Liverpool Against the Cuts – monthly meeting 10th November

Liverpool Against the Cuts seeks to develop a co-ordinated fight back to the government cuts hitting Liverpool. The group is comprised of trade unionists, students, community and political campaigners and seeks to attract as many like minded people as possible from the Merseyside area.

The monthly meeting of Liverpool Against the Cuts comes on the eve of what is potentially the biggest strike inBritain since the 1926 General Strike… if we make it happen. The meeting takes place on 10th November 2011, 7pm – 9pm at Jack Jones House (Unite the Union) Liverpool L3 8EF.

On November 30th up to 3.2 million public sector workers will be out on strike, joined by thousands more students, service users, community campaigners, the unemployed and the ongoing ‘Occupy’ movement that has brought the failings of the system to the fore. Come along to this vital LATC organising meeting to make sure the strike in Liverpool sees the co-ordination and concentration of anger and action to hit the cutters hard- come plan for a massive march through our streets, for visits to picket lines, leafleting of workplaces and the central involvement of community campaigns.

Let’s make N30 a festival of resistance in Merseyside. All welcome

Press release: new SWAN website launched on 25th October 2011

The site is aimed at social work practitioners, educators, students, social welfare service users and campaigners who are concerned by the increasing marketisation of social work, the stigmatisation of service users and the impact of the Government’s austerity measures on social work and social care.

The site will be an important resource for all these groups, with new website features including: integration with social media such as twitter and facebook, an improved discussion forum, links to relevant articles from around the web, resources to download such as our pamphlets and the Practice Notes series, and regional webpages run by local SWAN groups around the UK. The site will continue to carry reports on SWAN’s activities and critical analysis of trends in social work policy.

SWAN National Convenor, Michael Lavalette comments: “social work is facing immense challenges. The massive cuts in services are having a negative impact on people’s lives and livelihoods. In the workplace managerial control, huge workloads and a target setting culture make it difficult to work in ways that match our value base. We didn’t come into social work for this!

The new SWAN website will provide resources and space for frontline workers, service users and all those interested in social work to debate the problems we face and consider ways forward. The Practice Notes series will provide practical solutions to a range of issues, whilst the web resources will give a concise summary of media articles that relate to social work which will help SWAN website users keep up to date with social work debates.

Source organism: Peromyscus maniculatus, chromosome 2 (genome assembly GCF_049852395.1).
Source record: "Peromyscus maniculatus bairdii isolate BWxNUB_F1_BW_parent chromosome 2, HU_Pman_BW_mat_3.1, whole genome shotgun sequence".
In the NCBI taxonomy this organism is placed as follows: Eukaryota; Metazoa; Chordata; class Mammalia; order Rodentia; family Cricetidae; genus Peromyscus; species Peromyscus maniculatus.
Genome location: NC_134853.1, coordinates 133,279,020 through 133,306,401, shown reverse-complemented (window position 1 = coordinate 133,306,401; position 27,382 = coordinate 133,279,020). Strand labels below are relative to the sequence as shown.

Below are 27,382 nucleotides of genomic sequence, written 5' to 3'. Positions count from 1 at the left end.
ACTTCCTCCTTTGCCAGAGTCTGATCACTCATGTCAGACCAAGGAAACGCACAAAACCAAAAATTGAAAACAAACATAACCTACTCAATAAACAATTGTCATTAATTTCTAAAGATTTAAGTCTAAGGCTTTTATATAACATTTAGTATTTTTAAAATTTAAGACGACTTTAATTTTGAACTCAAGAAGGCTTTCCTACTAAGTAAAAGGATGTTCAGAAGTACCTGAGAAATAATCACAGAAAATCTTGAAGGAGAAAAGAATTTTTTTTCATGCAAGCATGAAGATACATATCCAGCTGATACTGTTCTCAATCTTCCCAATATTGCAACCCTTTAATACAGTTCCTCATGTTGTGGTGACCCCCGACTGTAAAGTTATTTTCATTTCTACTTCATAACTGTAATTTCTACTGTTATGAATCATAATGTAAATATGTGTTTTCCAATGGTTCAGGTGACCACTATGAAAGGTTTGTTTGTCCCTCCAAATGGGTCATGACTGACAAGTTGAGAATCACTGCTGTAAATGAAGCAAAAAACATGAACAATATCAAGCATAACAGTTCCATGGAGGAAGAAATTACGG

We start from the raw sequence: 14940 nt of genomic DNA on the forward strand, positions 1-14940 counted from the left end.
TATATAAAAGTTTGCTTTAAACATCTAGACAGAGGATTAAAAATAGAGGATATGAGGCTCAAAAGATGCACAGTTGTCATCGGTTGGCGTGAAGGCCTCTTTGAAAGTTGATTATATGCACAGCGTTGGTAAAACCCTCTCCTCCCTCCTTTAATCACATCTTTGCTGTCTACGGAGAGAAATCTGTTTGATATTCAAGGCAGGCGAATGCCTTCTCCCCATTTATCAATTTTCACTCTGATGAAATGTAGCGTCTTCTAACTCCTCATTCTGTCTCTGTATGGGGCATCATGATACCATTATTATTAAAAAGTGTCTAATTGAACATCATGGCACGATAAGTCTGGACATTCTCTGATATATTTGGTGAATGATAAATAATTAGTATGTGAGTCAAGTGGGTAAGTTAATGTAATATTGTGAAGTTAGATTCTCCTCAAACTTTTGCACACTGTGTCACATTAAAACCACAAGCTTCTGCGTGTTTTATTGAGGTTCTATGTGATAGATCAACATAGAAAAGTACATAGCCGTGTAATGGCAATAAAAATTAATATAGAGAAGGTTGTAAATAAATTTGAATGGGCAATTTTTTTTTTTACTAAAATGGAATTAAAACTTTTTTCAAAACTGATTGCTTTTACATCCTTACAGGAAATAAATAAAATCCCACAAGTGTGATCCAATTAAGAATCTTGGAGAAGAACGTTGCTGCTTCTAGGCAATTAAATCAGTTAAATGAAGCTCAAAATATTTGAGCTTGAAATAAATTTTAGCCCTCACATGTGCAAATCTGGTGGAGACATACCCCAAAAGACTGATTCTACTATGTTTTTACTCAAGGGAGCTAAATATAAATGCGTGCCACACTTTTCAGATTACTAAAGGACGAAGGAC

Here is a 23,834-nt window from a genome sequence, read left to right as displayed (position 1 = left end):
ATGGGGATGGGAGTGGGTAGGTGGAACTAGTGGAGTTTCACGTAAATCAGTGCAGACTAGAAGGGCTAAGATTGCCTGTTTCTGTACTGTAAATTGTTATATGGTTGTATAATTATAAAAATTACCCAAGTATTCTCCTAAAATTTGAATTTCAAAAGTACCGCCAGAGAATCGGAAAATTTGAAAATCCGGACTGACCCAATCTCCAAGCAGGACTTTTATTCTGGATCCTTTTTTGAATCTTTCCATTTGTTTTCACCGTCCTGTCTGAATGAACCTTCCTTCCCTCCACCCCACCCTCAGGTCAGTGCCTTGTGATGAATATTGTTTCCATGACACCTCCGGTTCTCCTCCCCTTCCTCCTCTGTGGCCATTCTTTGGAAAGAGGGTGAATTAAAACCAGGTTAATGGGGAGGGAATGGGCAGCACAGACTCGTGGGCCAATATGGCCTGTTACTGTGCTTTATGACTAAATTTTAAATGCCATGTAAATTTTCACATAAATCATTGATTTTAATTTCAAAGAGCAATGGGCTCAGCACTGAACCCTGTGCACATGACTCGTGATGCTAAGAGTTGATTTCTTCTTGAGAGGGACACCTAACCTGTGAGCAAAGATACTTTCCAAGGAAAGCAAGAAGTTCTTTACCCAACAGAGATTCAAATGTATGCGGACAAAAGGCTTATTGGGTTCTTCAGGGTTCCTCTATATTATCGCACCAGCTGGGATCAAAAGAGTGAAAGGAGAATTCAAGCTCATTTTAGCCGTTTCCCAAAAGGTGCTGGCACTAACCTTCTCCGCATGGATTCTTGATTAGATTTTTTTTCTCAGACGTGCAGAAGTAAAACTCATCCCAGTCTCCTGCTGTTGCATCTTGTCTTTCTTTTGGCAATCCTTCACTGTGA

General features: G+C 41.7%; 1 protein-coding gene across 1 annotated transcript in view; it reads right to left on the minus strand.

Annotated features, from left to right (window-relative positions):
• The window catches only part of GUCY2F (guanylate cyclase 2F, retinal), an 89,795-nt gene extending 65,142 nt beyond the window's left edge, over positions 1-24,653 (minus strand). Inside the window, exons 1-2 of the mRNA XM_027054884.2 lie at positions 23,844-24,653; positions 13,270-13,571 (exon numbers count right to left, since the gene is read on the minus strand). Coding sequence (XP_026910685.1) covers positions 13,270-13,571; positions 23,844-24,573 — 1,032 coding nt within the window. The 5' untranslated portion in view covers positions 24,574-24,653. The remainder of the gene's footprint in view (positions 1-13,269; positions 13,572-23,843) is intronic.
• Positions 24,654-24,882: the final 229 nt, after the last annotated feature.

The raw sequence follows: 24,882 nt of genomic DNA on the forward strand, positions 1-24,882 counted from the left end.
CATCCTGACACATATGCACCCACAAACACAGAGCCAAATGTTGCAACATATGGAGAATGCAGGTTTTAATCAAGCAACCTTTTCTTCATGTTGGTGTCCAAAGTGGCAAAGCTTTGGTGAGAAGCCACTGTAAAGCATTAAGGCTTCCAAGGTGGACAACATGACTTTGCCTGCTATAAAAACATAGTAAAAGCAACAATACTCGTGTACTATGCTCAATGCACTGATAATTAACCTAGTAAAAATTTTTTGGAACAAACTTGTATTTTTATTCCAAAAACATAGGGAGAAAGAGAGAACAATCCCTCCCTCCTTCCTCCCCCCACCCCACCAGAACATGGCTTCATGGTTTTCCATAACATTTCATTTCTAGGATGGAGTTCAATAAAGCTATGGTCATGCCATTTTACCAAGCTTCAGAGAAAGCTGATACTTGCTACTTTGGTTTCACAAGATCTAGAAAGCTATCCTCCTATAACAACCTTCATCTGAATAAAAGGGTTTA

We think the new SWAN website can provide essential resources for all those interested in social work’s future.”
Information about the website:
    •    Full Facebook and Twitter functionality built in to all articles
    •    New improved discussion forum –
    •    Downloadable documents and Powerpoint presentations
    •    Practice Notes and pamphlets:
    •    Conference 2012 information:
    •    Regional SWAN webpages:
    •    Contact SWAN at

Please contact ‘National SWAN’ by clicking here if you would like more information.

Presentations from SWAN Conference 2011

Information about plenary speakers:

Linda Smith

Linda Smith worked as a social worker for Child Welfare South Africa in the areas of community work and social action, child protection and child and family practice. Now a social work lecturer at the University of Witwatersand she has particular interests in social justice and human rights; radical social work; community work; anti colonial and critical discourse for social work; Freirian critical pedagogy and the roles of social movements in welfare and social change. Linda is currently completing her PhD on the subject of critical social work education and the imperative for social change. Linda is a trade unionist and a member of the South African Communist Party.

Presentation title:

‘Grassroots struggles in post-apartheid South Africa: What should Social Work do?’

Download Linda’s presentation below.

Regional SWAN Groups

SWAN has regional and local groups around the UK, from Bristol and South West England to Scotland.

You will find webpages for these groups by following the ‘About SWAN’ drop down menu to the right.

If you would like to contact SWAN activists in your area click on the ‘contact’ link on these regional pages. If your region is not listed contact ‘National SWAN’ via email by clicking here and we will put you in touch with SWAN supporters where you are.

After SWAN Conference 2011: Why UNISON needs to lead the fightback